Article

Predictors of postconcussive symptoms 3 months after mild traumatic brain injury.

Monash University, Melbourne, Australia.
Neuropsychology (Impact Factor: 3.58). 04/2012; 26(3):304-13. DOI:10.1037/a0027888
Source: PubMed

ABSTRACT There is continuing controversy regarding predictors of poor outcome following mild traumatic brain injury (mTBI). This study aimed to prospectively examine the influence of preinjury factors, injury-related factors, and postinjury factors on outcome following mTBI.
Participants were 123 patients with mTBI and 100 trauma patient controls recruited and assessed in the emergency department and followed up 1 week and 3 months postinjury. Outcome was measured in terms of reported postconcussional symptoms. Measures included the ImPACT Post-Concussional Symptom Scale and cognitive concussion battery, including Attention, Verbal and Visual memory, Processing Speed and Reaction Time modules, pre- and postinjury SF-36 and MINI Psychiatric status ratings, VAS Pain Inventory, Hospital Anxiety and Depression Scale, PTSD Checklist-Specific, and Revised Social Readjustment Scale.
Presence of mTBI predicted postconcussional symptoms 1 week postinjury, along with being female and premorbid psychiatric history, with elevated HADS anxiety a concurrent indicator. However, at 3 months, preinjury physical or psychiatric problems but not mTBI most strongly predicted continuing symptoms, with concurrent indicators including HADS anxiety, PTSD symptoms, other life stressors and pain. HADS anxiety and age predicted 3-month PCS in the mTBI group, whereas PTSD symptoms and other life stressors were most significant for the controls. Cognitive measures were not predictive of PCS at 1 week or 3 months.
Given the evident influence of both premorbid and concurrent psychiatric problems, especially anxiety, on postinjury symptoms, managing the anxiety response in vulnerable individuals with mTBI may be important to minimize ongoing sequelae.

0 0
 · 
0 Bookmarks
 · 
78 Views
  • [show abstract] [hide abstract]
    ABSTRACT: The purpose of this study was to examine the biopsychosocial outcome from uncomplicated mild traumatic brain injury (MTBI) within the first three weeks post injury. Participants were 48 prospectively enrolled patients from the Emergency Department of Tampere University Hospital, Finland who sustained an uncomplicated MTBI. At three weeks post injury, diffusion tensor imaging (DTI) of the whole brain was undertaken using a Siemens 3T scanner. Measures of fractional anisotropy (FA) were calculated for 16 regions of interest (ROIs) and measures of apparent diffusion coefficient (ADC) were calculated for 10 ROIs. Twenty-four healthy control participants also completed DTI of the whole brain for comparison. All participants were administered a brief battery of self-report (e.g., post-concussion symptoms, depression, and fatigue) and neurocognitive measures (e.g., verbal learning and memory). There were no significant differences between the uncomplicated MTBI and healthy control group on any measures of learning and memory. Compared to the control group, the uncomplicated MTBI group reported a greater number of post-concussion symptoms and fatigue, but not depression. When considering all DTI ROIs simultaneously, the MTBI group had a significantly larger number of low DTI measures (FA values) compared to the healthy controls. MTBI patients with multifocal white matter changes did not show evidence of worse symptoms, cognitive impairment, or slower return to work compared to MTBI patients with broadly normal white matter.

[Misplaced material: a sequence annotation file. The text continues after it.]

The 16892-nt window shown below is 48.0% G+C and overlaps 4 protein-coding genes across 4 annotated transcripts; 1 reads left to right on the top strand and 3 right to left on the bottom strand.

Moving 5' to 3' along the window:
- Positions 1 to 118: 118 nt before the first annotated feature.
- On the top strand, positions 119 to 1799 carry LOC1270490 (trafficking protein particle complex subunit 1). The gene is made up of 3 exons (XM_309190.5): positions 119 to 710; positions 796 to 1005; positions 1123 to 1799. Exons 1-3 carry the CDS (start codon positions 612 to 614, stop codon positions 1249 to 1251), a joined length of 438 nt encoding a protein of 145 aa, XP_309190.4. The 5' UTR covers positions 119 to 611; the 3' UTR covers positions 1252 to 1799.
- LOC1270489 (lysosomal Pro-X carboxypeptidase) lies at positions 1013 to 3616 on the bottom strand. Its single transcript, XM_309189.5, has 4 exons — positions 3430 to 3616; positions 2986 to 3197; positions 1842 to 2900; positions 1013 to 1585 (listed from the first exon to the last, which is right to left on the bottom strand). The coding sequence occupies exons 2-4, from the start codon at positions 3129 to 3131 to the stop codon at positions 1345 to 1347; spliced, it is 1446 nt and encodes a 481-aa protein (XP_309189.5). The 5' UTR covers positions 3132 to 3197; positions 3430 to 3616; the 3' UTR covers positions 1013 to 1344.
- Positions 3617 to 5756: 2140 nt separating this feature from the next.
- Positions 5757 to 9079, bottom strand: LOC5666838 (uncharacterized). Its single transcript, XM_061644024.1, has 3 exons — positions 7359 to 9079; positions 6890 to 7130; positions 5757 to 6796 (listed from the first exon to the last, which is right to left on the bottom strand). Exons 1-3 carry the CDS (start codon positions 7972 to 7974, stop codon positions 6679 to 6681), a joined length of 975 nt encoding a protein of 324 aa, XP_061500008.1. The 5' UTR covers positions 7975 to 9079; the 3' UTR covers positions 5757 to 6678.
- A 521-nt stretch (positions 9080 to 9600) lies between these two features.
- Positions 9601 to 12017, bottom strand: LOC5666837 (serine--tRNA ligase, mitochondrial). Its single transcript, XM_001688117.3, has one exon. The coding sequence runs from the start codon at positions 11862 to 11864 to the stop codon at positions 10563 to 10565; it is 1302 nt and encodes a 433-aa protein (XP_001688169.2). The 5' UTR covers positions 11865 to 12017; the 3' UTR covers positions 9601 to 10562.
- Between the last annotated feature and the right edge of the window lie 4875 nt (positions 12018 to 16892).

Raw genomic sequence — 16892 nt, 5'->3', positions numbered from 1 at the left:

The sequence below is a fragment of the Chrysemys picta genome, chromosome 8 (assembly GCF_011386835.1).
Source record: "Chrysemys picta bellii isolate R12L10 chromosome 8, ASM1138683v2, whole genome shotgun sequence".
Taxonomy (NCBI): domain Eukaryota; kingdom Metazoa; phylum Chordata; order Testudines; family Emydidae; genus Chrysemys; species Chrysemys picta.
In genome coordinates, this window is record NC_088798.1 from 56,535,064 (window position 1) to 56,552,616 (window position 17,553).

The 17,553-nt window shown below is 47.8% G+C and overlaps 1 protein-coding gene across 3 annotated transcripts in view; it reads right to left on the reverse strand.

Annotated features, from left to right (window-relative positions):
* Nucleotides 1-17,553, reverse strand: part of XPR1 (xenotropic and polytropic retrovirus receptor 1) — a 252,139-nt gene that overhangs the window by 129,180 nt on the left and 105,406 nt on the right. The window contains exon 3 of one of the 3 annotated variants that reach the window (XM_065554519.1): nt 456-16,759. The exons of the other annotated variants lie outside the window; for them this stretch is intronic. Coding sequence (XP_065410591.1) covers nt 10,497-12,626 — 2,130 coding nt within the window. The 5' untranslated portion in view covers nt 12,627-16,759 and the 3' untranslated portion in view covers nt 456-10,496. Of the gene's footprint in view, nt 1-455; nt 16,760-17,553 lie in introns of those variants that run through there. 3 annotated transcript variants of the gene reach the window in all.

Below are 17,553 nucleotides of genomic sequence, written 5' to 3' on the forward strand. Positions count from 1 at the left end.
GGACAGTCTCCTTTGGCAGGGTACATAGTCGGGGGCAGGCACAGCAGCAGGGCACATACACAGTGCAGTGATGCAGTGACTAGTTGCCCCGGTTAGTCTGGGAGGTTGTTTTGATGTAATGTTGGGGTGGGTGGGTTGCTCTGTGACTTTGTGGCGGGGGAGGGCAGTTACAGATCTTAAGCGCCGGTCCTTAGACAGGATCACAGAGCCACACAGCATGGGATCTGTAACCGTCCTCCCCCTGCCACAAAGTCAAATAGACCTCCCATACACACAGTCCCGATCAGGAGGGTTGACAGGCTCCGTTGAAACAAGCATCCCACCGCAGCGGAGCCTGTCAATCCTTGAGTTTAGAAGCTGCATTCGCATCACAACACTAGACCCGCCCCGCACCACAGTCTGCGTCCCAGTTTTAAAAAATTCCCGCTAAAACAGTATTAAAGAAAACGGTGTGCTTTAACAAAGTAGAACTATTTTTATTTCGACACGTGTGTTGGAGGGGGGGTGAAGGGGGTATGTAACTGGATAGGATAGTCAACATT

Journal of neurotrauma 08/2013; · 4.25 Impact Factor
  • [show abstract] [hide abstract]
    ABSTRACT: Several factors have been linked to severity of postconcussive-type (neurobehavioral) symptoms. In this study, predictors of neurobehavioral symptoms were examined using multivariate methods to determine the relative importance of each. Data regarding demographics, symptoms, current alcohol use, history of traumatic brain injury (TBI), orthopedic injuries, and psychiatric/developmental diagnoses were collected via questionnaire from 3027 university students. The most prominent predictors of symptoms were gender, history of depression or anxiety, history of attention-deficit/hyperactivity disorder or learning disability diagnosis, and frequency of alcohol use. Prior mild TBI was significantly related to overall symptoms, but this effect was small in comparison to other predictors. These results provide further evidence that neurobehavioral symptoms are multi-determined phenomena, and highlight the importance of psychiatric comorbidity, demographic factors, and health behaviors to neurobehavioral symptom presentation after mild TBI. (JINS, 2013, 19, 1-9).
    Journal of the International Neuropsychological Society 07/2013; · 2.70 Impact Factor
  • [show abstract] [hide abstract]
    ABSTRACT: This study examined the neuropsychological performance of 125 outpatient Operation Enduring Freedom/Operation Iraqi Freedom combat veterans with posttraumatic stress disorder (PTSD) and nonacute mild traumatic brain injury (TBI) (n = 66) and PTSD (n = 59) across multiple cognitive domains to determine whether mild TBI results in greater impairment among those with PTSD. Profile analyses revealed that veterans with PTSD and mild TBI did not differ significantly from those with just PTSD across domains, suggesting that comorbid mild TBI does not result in an additive effect. A norms-based comparison also revealed that neither group demonstrated impaired performance on any of the objective neuropsychological measures examined. However, both groups endorsed moderately elevated symptoms of depression and anxiety, indicating that comorbid psychopathology may contribute to subjective cognitive complaints.
    Journal of Clinical and Experimental Neuropsychology 05/2013; · 1.86 Impact Factor